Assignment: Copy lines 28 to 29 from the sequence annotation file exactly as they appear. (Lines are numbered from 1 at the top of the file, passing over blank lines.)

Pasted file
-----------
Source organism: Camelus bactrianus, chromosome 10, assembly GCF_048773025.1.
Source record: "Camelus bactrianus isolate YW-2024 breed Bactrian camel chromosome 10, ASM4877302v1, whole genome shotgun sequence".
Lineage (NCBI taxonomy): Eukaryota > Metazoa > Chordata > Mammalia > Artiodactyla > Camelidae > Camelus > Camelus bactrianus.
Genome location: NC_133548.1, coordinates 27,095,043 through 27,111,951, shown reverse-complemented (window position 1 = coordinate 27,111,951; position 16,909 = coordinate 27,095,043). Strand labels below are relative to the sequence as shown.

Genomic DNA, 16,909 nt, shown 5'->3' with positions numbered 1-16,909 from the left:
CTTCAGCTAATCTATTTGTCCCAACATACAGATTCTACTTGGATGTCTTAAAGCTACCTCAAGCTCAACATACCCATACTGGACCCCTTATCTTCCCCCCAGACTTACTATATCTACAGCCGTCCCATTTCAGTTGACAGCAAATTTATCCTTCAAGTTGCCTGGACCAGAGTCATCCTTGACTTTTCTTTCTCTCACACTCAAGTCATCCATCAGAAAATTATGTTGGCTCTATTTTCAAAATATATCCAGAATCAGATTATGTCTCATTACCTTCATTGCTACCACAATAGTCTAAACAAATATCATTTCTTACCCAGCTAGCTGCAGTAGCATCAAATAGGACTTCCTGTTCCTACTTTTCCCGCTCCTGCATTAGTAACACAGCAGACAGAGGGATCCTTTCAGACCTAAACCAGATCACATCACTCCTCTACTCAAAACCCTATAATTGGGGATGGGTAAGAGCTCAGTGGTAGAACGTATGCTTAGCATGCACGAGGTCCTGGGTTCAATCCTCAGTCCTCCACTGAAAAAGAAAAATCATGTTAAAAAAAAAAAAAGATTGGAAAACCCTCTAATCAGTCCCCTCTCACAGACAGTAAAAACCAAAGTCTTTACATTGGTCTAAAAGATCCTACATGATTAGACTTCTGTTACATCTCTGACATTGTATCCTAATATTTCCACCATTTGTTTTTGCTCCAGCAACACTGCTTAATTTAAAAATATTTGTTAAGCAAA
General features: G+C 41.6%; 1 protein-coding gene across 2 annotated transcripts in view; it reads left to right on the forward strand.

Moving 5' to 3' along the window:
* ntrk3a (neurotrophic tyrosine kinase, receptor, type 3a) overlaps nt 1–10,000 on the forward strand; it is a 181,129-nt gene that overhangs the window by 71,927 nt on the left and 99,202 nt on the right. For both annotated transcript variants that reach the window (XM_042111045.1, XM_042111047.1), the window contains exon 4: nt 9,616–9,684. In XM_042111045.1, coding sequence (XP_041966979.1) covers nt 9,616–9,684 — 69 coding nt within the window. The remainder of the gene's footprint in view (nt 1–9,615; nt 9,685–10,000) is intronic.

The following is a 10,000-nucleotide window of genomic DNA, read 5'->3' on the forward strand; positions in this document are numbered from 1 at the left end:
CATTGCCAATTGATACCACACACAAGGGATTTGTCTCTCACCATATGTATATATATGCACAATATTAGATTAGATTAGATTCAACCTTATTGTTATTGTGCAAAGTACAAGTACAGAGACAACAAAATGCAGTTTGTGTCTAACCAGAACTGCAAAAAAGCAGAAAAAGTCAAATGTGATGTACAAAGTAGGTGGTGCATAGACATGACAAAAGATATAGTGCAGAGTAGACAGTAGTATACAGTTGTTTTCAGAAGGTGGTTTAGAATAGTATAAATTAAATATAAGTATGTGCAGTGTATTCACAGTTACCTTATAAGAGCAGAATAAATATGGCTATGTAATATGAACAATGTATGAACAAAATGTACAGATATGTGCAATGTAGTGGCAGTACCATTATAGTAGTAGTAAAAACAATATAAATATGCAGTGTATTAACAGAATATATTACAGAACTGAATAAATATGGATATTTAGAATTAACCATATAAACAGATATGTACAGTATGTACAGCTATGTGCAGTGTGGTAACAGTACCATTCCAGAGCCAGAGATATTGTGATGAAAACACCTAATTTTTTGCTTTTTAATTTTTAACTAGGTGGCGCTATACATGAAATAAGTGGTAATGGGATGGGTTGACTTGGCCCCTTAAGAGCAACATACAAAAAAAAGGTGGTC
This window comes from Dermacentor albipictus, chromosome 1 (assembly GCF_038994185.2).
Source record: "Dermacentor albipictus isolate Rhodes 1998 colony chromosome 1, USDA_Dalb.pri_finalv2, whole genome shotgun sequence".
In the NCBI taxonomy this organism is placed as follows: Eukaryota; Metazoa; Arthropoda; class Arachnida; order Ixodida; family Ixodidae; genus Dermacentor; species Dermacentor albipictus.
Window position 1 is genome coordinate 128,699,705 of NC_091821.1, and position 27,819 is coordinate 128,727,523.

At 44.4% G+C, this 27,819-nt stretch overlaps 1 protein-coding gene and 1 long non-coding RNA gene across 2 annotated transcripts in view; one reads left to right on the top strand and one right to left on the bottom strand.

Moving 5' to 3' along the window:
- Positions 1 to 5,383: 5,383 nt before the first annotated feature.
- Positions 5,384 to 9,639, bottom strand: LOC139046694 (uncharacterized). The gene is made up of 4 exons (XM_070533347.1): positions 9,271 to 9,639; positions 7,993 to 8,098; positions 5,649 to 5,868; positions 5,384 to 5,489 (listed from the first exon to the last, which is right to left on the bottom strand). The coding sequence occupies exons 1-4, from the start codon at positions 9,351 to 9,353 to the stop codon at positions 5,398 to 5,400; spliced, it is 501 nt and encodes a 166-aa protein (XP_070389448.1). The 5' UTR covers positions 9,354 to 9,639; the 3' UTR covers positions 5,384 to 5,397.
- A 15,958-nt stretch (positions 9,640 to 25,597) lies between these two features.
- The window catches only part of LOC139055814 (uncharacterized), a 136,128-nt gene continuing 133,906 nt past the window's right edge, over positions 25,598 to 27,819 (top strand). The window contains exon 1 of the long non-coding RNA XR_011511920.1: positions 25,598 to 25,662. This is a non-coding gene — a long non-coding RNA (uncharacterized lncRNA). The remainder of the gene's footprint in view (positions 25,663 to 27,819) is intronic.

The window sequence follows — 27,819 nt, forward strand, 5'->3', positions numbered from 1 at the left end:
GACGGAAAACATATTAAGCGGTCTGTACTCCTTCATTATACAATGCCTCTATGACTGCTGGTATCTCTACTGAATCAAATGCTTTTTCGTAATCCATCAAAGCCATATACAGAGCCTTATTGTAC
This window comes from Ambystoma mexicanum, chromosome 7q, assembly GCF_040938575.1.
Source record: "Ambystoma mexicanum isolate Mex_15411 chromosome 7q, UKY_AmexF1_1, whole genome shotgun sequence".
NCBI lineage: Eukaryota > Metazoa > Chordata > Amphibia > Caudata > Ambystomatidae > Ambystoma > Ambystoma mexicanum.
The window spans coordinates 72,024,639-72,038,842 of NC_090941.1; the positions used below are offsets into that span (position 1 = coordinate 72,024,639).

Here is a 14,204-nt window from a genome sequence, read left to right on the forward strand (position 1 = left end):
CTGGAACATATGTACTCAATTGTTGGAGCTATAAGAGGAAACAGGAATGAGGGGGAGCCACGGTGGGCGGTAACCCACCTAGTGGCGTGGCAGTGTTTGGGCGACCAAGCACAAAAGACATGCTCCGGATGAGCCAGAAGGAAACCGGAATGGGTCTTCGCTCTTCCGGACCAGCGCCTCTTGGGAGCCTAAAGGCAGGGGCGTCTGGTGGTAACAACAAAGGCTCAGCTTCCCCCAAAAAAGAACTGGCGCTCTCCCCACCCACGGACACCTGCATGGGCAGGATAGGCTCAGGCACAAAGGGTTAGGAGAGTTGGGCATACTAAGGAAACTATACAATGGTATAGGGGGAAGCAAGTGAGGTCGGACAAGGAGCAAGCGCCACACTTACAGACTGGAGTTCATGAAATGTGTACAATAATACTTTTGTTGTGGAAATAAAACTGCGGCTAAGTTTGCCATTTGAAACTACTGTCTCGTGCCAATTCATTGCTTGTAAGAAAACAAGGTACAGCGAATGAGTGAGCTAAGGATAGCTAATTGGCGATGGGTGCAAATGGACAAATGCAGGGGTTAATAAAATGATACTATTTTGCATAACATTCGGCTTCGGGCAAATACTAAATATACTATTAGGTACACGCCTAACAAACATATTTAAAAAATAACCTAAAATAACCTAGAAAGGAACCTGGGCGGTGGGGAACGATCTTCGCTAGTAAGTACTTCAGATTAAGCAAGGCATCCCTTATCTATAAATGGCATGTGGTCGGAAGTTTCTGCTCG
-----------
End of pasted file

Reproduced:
Here is a 14,204-nt window from a genome sequence, read left to right on the forward strand (position 1 = left end):
CTGGAACATATGTACTCAATTGTTGGAGCTATAAGAGGAAACAGGAATGAGGGGGAGCCACGGTGGGCGGTAACCCACCTAGTGGCGTGGCAGTGTTTGGGCGACCAAGCACAAAAGACATGCTCCGGATGAGCCAGAAGGAAACCGGAATGGGTCTTCGCTCTTCCGGACCAGCGCCTCTTGGGAGCCTAAAGGCAGGGGCGTCTGGTGGTAACAACAAAGGCTCAGCTTCCCCCAAAAAAGAACTGGCGCTCTCCCCACCCACGGACACCTGCATGGGCAGGATAGGCTCAGGCACAAAGGGTTAGGAGAGTTGGGCATACTAAGGAAACTATACAATGGTATAGGGGGAAGCAAGTGAGGTCGGACAAGGAGCAAGCGCCACACTTACAGACTGGAGTTCATGAAATGTGTACAATAATACTTTTGTTGTGGAAATAAAACTGCGGCTAAGTTTGCCATTTGAAACTACTGTCTCGTGCCAATTCATTGCTTGTAAGAAAACAAGGTACAGCGAATGAGTGAGCTAAGGATAGCTAATTGGCGATGGGTGCAAATGGACAAATGCAGGGGTTAATAAAATGATACTATTTTGCATAACATTCGGCTTCGGGCAAATACTAAATATACTATTAGGTACACGCCTAACAAACATATTTAAAAAATAACCTAAAATAACCTAGAAAGGAACCTGGGCGGTGGGGAACGATCTTCGCTAGTAAGTACTTCAGATTAAGCAAGGCATCCCTTATCTATAAATGGCATGTGGTCGGAAGTTTCTGCTCG